Mind Over Matter

Updated: Sep 8, 2019

by SYDNEY CLIFFORD and SPENCER HOWE

Jocelyn Bruch (11) hits her approach shot on the 10th hole at the State Finals. photo by SYDNEY CLIFFORD

WESTFIELD, Ind. (Sept. 29, 2018) - Day long tournaments. Three hour scrimmages. Practices off campus. Individual lessons. Weight room days. All add up to a sport that requires extreme focus and immense mental strength for success.


“Golf is the most mental sport there is,” 2018 State Champion Jocelyn Bruch (11) said. “Because it’s such a technical sport and emotions play such a big part in it. You just always have to be positive in order to compete and play your best.”


A variety of factors went into developing a mental edge. Mental training days on Fridays helped the team cope with different situations out on the course.


“One of the things we talked about was that you have ten seconds or ten yards and after a shot to be mad or be frustrated,” Megan Barker (12) said. “You can be as frustrated as you want for those ten steps, ten yards, ten seconds. But after that, we have to be done. We can’t be mad about that shot anymore. That was something I had to work on a lot, and obviously it was not doable every time. But it was helpful.”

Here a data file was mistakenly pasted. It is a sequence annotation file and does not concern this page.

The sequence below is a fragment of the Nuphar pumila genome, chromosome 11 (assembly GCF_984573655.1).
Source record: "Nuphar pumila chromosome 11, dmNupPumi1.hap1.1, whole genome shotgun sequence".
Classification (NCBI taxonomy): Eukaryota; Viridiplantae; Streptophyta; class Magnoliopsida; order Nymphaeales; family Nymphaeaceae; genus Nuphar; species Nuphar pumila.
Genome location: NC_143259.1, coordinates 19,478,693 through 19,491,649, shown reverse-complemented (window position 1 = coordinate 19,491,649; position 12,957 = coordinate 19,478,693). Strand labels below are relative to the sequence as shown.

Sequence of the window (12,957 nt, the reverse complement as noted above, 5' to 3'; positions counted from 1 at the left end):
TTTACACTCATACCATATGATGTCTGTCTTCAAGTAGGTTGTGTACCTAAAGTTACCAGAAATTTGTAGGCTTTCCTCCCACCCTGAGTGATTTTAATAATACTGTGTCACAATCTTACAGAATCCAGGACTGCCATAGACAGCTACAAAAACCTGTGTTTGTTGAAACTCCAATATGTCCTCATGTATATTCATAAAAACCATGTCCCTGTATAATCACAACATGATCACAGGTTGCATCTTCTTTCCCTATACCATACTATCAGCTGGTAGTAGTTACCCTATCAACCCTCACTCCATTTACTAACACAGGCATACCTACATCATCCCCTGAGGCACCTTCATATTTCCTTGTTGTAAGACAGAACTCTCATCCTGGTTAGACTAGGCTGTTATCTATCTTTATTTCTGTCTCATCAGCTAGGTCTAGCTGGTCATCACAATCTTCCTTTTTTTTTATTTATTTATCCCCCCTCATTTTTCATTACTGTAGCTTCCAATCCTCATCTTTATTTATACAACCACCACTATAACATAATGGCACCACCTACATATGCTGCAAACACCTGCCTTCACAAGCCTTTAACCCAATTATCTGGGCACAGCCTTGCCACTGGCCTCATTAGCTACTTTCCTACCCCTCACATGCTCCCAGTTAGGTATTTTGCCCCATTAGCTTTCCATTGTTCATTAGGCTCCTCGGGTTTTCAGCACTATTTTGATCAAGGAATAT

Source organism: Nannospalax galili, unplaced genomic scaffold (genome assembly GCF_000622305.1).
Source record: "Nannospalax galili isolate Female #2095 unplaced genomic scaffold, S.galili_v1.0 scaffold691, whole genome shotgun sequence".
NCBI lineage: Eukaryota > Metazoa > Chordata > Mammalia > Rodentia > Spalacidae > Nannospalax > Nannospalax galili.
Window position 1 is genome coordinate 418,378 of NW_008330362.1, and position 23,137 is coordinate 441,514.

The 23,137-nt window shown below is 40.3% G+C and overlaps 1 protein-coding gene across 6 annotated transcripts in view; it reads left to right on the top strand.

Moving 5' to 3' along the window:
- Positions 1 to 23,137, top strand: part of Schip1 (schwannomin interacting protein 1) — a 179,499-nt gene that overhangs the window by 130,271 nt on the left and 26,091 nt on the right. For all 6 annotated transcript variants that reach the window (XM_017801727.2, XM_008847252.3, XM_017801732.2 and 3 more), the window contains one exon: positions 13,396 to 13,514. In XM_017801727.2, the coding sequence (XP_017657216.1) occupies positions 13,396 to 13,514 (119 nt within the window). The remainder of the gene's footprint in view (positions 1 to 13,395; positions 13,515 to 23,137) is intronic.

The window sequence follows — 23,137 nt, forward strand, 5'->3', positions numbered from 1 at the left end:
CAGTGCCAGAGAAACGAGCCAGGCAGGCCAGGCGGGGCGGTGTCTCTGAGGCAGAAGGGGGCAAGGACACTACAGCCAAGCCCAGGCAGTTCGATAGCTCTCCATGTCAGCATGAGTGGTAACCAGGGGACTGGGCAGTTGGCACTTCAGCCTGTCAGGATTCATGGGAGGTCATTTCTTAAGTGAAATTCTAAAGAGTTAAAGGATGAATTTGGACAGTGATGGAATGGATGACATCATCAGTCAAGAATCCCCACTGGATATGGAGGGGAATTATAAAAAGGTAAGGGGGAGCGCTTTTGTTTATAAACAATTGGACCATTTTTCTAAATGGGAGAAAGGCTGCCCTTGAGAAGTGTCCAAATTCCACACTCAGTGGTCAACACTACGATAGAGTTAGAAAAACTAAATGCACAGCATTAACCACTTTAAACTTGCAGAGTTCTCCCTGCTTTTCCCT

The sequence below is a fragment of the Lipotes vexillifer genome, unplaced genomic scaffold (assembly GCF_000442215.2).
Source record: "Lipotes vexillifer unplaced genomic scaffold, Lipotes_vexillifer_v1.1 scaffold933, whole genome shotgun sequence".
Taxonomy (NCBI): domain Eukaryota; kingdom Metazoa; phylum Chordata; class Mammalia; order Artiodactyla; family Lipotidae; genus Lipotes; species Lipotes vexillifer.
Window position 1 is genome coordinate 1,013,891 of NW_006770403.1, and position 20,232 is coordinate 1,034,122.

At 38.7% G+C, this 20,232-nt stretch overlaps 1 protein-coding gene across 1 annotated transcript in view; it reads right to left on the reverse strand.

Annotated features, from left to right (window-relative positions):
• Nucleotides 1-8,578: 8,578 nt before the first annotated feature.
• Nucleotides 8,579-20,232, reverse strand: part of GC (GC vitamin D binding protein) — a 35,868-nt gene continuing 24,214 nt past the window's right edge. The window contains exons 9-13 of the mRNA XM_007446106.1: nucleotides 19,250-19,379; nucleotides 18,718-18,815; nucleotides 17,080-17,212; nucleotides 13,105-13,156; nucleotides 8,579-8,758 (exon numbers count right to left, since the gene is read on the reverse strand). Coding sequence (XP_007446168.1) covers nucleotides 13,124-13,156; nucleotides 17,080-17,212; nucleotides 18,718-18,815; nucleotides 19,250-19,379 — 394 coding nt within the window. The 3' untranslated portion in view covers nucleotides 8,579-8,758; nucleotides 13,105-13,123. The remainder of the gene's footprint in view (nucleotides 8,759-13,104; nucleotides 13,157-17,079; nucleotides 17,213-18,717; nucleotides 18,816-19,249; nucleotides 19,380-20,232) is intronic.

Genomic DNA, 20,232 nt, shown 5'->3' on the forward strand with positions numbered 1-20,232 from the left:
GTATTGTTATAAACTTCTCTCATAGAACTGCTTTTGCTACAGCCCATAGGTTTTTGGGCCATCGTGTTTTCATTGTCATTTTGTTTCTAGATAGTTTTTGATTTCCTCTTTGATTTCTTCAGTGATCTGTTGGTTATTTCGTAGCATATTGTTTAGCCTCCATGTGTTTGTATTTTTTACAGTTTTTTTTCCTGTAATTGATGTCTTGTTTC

Beyond that, the preparation, positivity and drive developed uniquely for each girl. While some thought about the holes ahead, others wanted to emphasize what was going on at the moment. Each preparation style was different.

Natalie Shupe (11) hits her approach shot at South Grove golf course. photo by RILEY HOWE, courtesy of the WHS Yearbook

“I think of Chick-fil-A,” Allie Hildebrand (9) said. “My coach promised me that for every birdie I get, I get a Chick-fil-A meal. So every time I have a good shot, I’m like ‘This means Chick-fil-A tonight.’”


Besides the the mental aspect, the team atmosphere motivated each girl to do her best. Deeper relationships helped connect the girls and pushed them to improve.

“You get to be with other people who are older,” Brette Hanavan (9) said. “They’re very inspirational to each other.”


Despite the team’s numerous accomplishments in recent years, they received little recognition from the student body. Sports concentration generally focuses on football in the fall despite success in other sports, particularly Lady Rocks Golf.


“I think supporting all the sports is really important,” Barker said. “I think you should go to cross-country races. I think you should go to swimming, and obviously a lot of people go to football. I just think it's important to watch your teams because as a school that's how you make a community: it is by watching your teams and supporting them.


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